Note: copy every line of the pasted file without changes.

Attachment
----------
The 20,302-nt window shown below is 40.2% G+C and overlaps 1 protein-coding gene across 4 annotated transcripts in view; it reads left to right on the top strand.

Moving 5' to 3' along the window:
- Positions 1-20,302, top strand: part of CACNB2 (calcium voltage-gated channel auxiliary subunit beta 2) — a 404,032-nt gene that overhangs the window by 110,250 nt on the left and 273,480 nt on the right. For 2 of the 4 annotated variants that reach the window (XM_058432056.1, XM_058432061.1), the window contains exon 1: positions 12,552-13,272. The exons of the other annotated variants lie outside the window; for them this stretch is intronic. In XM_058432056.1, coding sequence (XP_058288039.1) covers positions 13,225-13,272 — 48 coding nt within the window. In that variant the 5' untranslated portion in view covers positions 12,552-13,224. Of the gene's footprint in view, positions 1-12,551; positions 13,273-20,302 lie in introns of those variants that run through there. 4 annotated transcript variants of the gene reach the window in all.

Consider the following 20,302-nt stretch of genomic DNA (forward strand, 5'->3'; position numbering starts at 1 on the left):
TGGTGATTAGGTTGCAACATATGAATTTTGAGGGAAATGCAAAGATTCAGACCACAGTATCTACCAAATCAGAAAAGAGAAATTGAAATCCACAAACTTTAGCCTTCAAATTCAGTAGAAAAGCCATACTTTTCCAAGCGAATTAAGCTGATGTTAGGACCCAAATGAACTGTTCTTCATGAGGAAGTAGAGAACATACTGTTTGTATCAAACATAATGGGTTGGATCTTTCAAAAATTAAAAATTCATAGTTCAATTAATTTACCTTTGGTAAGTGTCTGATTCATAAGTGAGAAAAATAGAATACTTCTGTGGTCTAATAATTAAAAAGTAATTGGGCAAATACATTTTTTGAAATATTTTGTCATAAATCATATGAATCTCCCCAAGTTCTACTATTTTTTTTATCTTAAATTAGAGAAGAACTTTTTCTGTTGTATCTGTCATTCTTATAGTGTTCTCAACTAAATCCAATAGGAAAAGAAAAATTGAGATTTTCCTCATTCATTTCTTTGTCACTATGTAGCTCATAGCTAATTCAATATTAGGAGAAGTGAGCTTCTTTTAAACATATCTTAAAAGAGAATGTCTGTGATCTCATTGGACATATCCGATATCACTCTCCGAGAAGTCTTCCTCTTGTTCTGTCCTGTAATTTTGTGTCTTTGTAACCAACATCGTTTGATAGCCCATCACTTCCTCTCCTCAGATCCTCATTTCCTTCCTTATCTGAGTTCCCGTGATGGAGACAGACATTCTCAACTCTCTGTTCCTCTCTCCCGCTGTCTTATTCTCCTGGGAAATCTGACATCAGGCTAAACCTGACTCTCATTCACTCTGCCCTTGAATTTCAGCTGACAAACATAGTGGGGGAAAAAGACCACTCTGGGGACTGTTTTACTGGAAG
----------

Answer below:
The 20,302-nt window shown below is 40.2% G+C and overlaps 1 protein-coding gene across 4 annotated transcripts in view; it reads left to right on the top strand.

Moving 5' to 3' along the window:
- Positions 1-20,302, top strand: part of CACNB2 (calcium voltage-gated channel auxiliary subunit beta 2) — a 404,032-nt gene that overhangs the window by 110,250 nt on the left and 273,480 nt on the right. For 2 of the 4 annotated variants that reach the window (XM_058432056.1, XM_058432061.1), the window contains exon 1: positions 12,552-13,272. The exons of the other annotated variants lie outside the window; for them this stretch is intronic. In XM_058432056.1, coding sequence (XP_058288039.1) covers positions 13,225-13,272 — 48 coding nt within the window. In that variant the 5' untranslated portion in view covers positions 12,552-13,224. Of the gene's footprint in view, positions 1-12,551; positions 13,273-20,302 lie in introns of those variants that run through there. 4 annotated transcript variants of the gene reach the window in all.

Consider the following 20,302-nt stretch of genomic DNA (forward strand, 5'->3'; position numbering starts at 1 on the left):
TGGTGATTAGGTTGCAACATATGAATTTTGAGGGAAATGCAAAGATTCAGACCACAGTATCTACCAAATCAGAAAAGAGAAATTGAAATCCACAAACTTTAGCCTTCAAATTCAGTAGAAAAGCCATACTTTTCCAAGCGAATTAAGCTGATGTTAGGACCCAAATGAACTGTTCTTCATGAGGAAGTAGAGAACATACTGTTTGTATCAAACATAATGGGTTGGATCTTTCAAAAATTAAAAATTCATAGTTCAATTAATTTACCTTTGGTAAGTGTCTGATTCATAAGTGAGAAAAATAGAATACTTCTGTGGTCTAATAATTAAAAAGTAATTGGGCAAATACATTTTTTGAAATATTTTGTCATAAATCATATGAATCTCCCCAAGTTCTACTATTTTTTTTATCTTAAATTAGAGAAGAACTTTTTCTGTTGTATCTGTCATTCTTATAGTGTTCTCAACTAAATCCAATAGGAAAAGAAAAATTGAGATTTTCCTCATTCATTTCTTTGTCACTATGTAGCTCATAGCTAATTCAATATTAGGAGAAGTGAGCTTCTTTTAAACATATCTTAAAAGAGAATGTCTGTGATCTCATTGGACATATCCGATATCACTCTCCGAGAAGTCTTCCTCTTGTTCTGTCCTGTAATTTTGTGTCTTTGTAACCAACATCGTTTGATAGCCCATCACTTCCTCTCCTCAGATCCTCATTTCCTTCCTTATCTGAGTTCCCGTGATGGAGACAGACATTCTCAACTCTCTGTTCCTCTCTCCCGCTGTCTTATTCTCCTGGGAAATCTGACATCAGGCTAAACCTGACTCTCATTCACTCTGCCCTTGAATTTCAGCTGACAAACATAGTGGGGGAAAAAGACCACTCTGGGGACTGTTTTACTGGAAG